Jamie walked deliberately around the table and sat down opposite me, resting his chin on his folded arms, so that I was forced to look at him.

“I would,” he said, a shadow of humor in his eyes. “If I could decide whether to hope he comes or hope he does not.”

I smiled, then reached across and ran the feathered tip of my quill down the bridge of his nose in token of forgiveness, before returning to my work. He wrinkled his nose and sneezed, then sat up straight, peering at the paper.

“What’s that you’re doing, Sassenach?”

“Making out little Gizmo’s birth certificate—so far as I can,” I added.

“Gizmo?” he said doubtfully. “That will be a saint’s name?”

“I shouldn’t think so, though you never know, what with people named Pantaleon and Onuphrius. Or Ferreolus.”

“Ferreolus? I dinna think I ken that one.” He leaned back, hands linked over his knee.

“One of my favorites,” I told him, carefully filling in the birthdate and time of birth—even that was an estimate, poor thing. There were precisely two bits of unequivocal information on this birth certificate—the date and the name of the doctor who’d delivered him.

“Ferreolus,” I went on with some enjoyment, “is the patron saint of sick poultry. Christian martyr. He was a Roman tribune and a secret Christian. Having been found out, he was chained up in the prison cesspool to await trial—I suppose the cells must have been full. Sounds rather a daredevil; he slipped his chains and escaped through the sewer. They caught up with him, though, dragged him back and beheaded him.”

Jamie looked blank.

“What has that got to do wi’ chickens?”

“I haven’t the faintest idea. Take it up with the Vatican,” I advised him.

“Mmphm. Aye, well, I’ve always been fond of Saint Guignole, myself.” I could see the glint in his eye, but couldn’t resist.

“And what’s he the patron of?”

“He’s invoked against impotence.” The glint got stronger. “I saw a statue of him in Brest once; they did say it had been there for a thousand years. ’Twas a miraculous statue—it had a c*ck like a gun muzzle, and—”

“A what?”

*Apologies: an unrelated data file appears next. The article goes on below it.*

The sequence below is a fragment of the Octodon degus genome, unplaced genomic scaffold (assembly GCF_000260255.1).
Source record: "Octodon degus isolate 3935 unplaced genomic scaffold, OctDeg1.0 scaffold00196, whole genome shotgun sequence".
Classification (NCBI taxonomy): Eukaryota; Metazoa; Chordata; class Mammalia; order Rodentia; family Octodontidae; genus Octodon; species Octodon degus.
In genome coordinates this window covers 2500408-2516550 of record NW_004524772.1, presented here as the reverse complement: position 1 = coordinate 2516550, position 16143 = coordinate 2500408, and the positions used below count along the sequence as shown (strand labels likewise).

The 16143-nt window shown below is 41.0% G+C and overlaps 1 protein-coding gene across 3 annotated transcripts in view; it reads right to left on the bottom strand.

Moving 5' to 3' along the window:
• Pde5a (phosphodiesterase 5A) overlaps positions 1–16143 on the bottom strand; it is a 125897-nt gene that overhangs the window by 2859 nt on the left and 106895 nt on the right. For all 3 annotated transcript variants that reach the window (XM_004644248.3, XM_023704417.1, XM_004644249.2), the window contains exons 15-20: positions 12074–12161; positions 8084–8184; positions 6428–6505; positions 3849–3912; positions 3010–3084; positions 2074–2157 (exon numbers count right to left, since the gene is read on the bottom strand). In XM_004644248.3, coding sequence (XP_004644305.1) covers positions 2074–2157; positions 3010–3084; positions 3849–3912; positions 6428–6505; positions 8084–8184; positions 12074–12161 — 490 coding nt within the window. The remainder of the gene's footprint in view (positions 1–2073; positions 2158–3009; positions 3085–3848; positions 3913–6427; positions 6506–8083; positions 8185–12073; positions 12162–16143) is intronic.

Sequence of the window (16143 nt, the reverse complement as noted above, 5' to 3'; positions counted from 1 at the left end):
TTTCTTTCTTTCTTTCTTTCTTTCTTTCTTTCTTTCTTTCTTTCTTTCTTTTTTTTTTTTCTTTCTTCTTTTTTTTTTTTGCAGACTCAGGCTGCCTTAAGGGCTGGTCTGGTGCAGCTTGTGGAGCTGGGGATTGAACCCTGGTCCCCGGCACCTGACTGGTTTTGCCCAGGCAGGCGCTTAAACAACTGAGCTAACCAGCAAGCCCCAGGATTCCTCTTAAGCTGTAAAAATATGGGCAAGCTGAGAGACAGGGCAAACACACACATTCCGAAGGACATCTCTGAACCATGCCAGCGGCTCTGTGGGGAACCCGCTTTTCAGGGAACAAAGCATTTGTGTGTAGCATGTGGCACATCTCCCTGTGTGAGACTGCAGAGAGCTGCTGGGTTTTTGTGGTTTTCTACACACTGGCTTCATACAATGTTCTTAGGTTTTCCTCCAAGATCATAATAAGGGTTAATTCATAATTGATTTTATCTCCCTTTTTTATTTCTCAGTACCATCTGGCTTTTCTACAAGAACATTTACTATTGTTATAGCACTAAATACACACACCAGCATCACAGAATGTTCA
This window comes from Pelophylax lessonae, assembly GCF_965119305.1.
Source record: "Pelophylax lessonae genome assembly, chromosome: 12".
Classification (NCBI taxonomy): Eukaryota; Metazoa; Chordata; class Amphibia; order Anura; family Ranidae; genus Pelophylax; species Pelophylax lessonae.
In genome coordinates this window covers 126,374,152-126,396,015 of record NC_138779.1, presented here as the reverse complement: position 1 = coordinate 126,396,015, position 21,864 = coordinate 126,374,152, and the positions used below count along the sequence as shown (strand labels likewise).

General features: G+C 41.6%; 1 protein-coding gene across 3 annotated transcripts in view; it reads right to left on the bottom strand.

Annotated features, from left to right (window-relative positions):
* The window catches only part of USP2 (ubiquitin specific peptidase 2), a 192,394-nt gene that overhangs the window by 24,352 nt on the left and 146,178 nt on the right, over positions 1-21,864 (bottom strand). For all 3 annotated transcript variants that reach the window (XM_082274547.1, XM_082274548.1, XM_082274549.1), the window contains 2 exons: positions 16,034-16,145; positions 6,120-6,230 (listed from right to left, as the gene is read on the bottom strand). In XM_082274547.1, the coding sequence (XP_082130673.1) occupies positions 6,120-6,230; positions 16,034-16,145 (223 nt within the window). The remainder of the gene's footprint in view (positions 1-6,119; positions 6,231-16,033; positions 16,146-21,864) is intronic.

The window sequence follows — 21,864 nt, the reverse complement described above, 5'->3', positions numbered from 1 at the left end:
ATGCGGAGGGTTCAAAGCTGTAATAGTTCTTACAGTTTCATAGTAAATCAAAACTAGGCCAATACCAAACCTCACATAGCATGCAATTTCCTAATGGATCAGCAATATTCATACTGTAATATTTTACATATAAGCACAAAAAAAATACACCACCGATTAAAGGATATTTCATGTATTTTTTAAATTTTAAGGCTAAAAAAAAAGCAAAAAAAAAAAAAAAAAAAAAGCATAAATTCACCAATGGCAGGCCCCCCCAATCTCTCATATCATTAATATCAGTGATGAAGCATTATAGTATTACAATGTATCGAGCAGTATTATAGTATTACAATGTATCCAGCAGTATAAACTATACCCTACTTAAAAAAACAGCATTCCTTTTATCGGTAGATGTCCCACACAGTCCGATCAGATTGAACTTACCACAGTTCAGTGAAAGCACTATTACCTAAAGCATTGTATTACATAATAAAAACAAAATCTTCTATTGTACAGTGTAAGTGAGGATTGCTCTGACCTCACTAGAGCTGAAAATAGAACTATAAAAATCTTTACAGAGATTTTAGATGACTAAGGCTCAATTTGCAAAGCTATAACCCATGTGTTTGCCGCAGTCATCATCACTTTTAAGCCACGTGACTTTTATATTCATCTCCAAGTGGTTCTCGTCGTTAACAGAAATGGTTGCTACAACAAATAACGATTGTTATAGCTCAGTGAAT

“Well, the size wasna the miraculous bit,” he said, waving me to silence. “Or not quite. The townsfolk say that for a thousand years, folk have whittled away bits of it as holy relics, and yet the c*ck is still as big as ever.” He grinned at me. “They do say that a man wi’ a bit of St. Guignole in his pocket can last a night and a day without tiring.”

“Not with the same woman, I don’t imagine,” I said dryly. “It does rather make you wonder what he did to merit sainthood, though, doesn’t it?”

He laughed.

“Any man who’s had his prayer answered could tell ye that, Sassenach.” He swiveled on his stool, looking out the open door. Brianna and Lizzie sat on the grass, skirts blooming around them, watching the baby, who lay nak*d on an old shawl on his stomach, red-arsed as a baboon.

Brianna Ellen, I wrote neatly, then paused.

“Brianna Ellen Randall, do you think?” I asked. “Or Fraser? Or both?”

He didn’t turn around, but his shoulder moved in the faintest of shrugs.

“Does it matter?”

“It might.” I blew across the page, watching the shiny black letters go dull as the ink dried. “If Roger comes back—whether he stays or not—if he chooses to acknowledge little Anonymous, I suppose his name will be MacKenzie. If he doesn’t or won’t, then I imagine the baby takes his mother’s name.”

He was silent for a moment, watching the two girls. They had washed their hair in the creek that morning; Lizzie was combing out Brianna’s mane, the long strands shimmering like red silk in the summer sun.

“She calls herself Fraser,” he said softly. “Or she did.”

I put down my quill and reached across the table to lay a hand on his arm.

“She’s forgiven you,” I said. “You know she has.”

His shoulders moved; not quite a shrug, but the unconscious attempt to ease some inner tightness.

“For now,” he said. “But if the man doesna come?”

I hesitated. He was quite right; Brianna had forgiven him for his original mistake. Still, if Roger did not appear soon, she would be bound to blame Jamie for it—not without reason, I was forced to admit.

“Use both,” he said abruptly. “Let her choose.” I didn’t think he meant last names.

“He’ll come,” I said firmly, “and it will be all right.”

I picked up the quill, and added, not quite under my breath. “I hope.”

He stooped to drink, the water splashing over dark green rock. It was a warm day; spring now, not autumn, but the moss was still emerald-green underfoot.

The memory of a razor was far behind him; his beard was thick and his hair hung past his shoulders. He’d bathed in a creek the night before, and done his best to wash himself and his clothes, but he had no illusions about his appearance. Neither did he care, he told himself. What he looked like didn’t matter.

He turned toward the path where he had left his horse, limping. His foot ached, but that didn’t matter either.

He rode slowly through the clearing where he had first met Jamie Fraser. The leaves were new and green, and in the distance he could hear the raucous calling of the ravens. Nothing stirred among the trees but the wild grasses. He breathed deep and felt a stab of memory, a broken remnant from a past life, a shard sharp as glass.